a. twisted; knotty; made rough by age or hard work
The gnarled oak tree had been a landmark for years and was mentioned in several deeds.
Sentence in Classic:
It was already the beginning of June when on his return journey he drove into the birch forest where the gnarled old oak had made so strange and memorable an impression on him.
War and Peace(V2) By Leo Tolstoy Context
As soon as she was beneath the gnarled arms of the cedars, she knew she was safe from observation from the house and she slowed her swift pace.
Gone With The Wind By Margaret Mitche Context
Our wagonette had topped a rise and in front of us rose the huge expanse of the moor, mottled with gnarled and craggy cairns and tors.
The Hound of the Baskervilles By A. Conan Doyle Context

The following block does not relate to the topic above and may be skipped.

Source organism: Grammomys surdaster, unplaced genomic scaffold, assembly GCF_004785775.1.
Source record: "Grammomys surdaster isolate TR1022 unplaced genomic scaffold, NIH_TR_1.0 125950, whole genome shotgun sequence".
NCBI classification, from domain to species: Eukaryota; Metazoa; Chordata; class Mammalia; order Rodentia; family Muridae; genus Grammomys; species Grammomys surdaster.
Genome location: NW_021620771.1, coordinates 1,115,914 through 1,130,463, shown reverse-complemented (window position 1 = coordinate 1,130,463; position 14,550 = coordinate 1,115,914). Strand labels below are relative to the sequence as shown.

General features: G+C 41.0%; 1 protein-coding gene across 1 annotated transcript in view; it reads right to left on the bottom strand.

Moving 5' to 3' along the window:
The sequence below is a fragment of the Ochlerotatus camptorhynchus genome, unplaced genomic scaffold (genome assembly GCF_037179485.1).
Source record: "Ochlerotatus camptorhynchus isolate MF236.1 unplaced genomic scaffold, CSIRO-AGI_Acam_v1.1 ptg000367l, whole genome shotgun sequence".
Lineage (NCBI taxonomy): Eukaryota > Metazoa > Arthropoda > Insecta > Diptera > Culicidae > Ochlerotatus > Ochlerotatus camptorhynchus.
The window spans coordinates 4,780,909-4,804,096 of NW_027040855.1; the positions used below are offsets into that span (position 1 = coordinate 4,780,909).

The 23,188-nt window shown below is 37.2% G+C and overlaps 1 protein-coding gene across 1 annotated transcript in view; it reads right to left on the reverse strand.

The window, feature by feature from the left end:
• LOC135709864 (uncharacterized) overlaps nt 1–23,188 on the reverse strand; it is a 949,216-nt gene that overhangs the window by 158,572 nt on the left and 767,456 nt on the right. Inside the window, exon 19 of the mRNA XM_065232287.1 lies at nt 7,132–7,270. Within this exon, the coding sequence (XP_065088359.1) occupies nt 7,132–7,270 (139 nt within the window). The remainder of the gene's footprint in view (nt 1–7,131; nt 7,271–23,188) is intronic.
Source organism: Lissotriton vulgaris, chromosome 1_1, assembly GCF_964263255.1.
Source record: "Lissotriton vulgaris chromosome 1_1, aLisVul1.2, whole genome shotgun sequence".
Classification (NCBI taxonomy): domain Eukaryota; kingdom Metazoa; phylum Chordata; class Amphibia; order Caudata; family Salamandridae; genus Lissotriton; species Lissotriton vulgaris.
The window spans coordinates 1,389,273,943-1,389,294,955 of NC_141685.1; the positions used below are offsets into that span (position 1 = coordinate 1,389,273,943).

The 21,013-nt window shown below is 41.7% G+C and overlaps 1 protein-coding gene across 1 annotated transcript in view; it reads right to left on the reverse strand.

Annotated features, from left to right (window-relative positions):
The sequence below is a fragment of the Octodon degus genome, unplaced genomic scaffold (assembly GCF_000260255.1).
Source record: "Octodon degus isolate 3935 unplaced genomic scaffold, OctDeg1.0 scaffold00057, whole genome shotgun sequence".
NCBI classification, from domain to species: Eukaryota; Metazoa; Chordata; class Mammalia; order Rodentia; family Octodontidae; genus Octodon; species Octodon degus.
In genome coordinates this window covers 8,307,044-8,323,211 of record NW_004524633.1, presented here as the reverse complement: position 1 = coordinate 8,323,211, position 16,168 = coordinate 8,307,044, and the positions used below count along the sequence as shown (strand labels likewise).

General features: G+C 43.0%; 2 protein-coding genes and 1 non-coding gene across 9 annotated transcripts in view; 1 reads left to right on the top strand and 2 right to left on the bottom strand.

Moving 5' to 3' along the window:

Among the topmost leaves, which scantily concealed the gnarled and stunted limbs, a savage was nestled, partly concealed by the trunk of the tree, and partly exposed, as though looking down upon them to ascertain the effect produced by his treacherous aim.
The Last of the Mohicans By James Fenimore Cooper Context
Ben Weatherstaff put his gnarled hand up and passed it over his eyes and over his forehead and then he did answer in a queer shaky voice.
The Secret Garden By Frances Hodgson Burnett Context
Great dismantled trunks of pines tower above the green cottonfields, cracking their naked gnarled fingers toward the border of living forest beyond.
The Souls of Black Folk By W. E. B. Du Bois Context
Gnarled olive trees covered the hills with their dusky foliage, fruit hung golden in the orchard, and great scarlet anemones fringed the roadside, while beyond green slopes and craggy heights, the Maritime Alps rose sharp and white against the blue Italian sky.
Little Women By Louisa May Alcott Context